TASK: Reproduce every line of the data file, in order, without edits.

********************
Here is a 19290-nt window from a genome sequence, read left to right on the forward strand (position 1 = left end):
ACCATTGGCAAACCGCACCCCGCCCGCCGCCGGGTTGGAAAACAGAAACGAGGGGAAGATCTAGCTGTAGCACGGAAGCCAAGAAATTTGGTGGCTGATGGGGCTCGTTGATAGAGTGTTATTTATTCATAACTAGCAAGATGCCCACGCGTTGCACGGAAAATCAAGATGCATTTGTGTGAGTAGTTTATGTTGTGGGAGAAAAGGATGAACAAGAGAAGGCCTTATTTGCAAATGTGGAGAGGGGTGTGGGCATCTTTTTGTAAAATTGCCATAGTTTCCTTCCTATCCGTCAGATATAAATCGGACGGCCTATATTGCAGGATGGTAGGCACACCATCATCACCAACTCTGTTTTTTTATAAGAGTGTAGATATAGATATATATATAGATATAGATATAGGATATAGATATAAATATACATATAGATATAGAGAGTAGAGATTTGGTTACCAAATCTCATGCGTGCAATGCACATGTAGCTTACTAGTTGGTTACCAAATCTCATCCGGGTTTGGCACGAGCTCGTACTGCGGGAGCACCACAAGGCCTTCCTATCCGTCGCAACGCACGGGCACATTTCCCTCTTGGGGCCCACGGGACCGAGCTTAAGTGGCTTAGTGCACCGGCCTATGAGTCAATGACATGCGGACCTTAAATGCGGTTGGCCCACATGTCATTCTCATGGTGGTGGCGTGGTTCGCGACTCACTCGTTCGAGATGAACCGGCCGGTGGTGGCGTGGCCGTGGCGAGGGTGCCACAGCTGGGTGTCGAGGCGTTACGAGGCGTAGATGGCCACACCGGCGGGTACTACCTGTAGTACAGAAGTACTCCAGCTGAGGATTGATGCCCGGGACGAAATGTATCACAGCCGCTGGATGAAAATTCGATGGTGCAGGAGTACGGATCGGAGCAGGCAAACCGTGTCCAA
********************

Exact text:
Here is a 19290-nt window from a genome sequence, read left to right on the forward strand (position 1 = left end):
ACCATTGGCAAACCGCACCCCGCCCGCCGCCGGGTTGGAAAACAGAAACGAGGGGAAGATCTAGCTGTAGCACGGAAGCCAAGAAATTTGGTGGCTGATGGGGCTCGTTGATAGAGTGTTATTTATTCATAACTAGCAAGATGCCCACGCGTTGCACGGAAAATCAAGATGCATTTGTGTGAGTAGTTTATGTTGTGGGAGAAAAGGATGAACAAGAGAAGGCCTTATTTGCAAATGTGGAGAGGGGTGTGGGCATCTTTTTGTAAAATTGCCATAGTTTCCTTCCTATCCGTCAGATATAAATCGGACGGCCTATATTGCAGGATGGTAGGCACACCATCATCACCAACTCTGTTTTTTTATAAGAGTGTAGATATAGATATATATATAGATATAGATATAGGATATAGATATAAATATACATATAGATATAGAGAGTAGAGATTTGGTTACCAAATCTCATGCGTGCAATGCACATGTAGCTTACTAGTTGGTTACCAAATCTCATCCGGGTTTGGCACGAGCTCGTACTGCGGGAGCACCACAAGGCCTTCCTATCCGTCGCAACGCACGGGCACATTTCCCTCTTGGGGCCCACGGGACCGAGCTTAAGTGGCTTAGTGCACCGGCCTATGAGTCAATGACATGCGGACCTTAAATGCGGTTGGCCCACATGTCATTCTCATGGTGGTGGCGTGGTTCGCGACTCACTCGTTCGAGATGAACCGGCCGGTGGTGGCGTGGCCGTGGCGAGGGTGCCACAGCTGGGTGTCGAGGCGTTACGAGGCGTAGATGGCCACACCGGCGGGTACTACCTGTAGTACAGAAGTACTCCAGCTGAGGATTGATGCCCGGGACGAAATGTATCACAGCCGCTGGATGAAAATTCGATGGTGCAGGAGTACGGATCGGAGCAGGCAAACCGTGTCCAA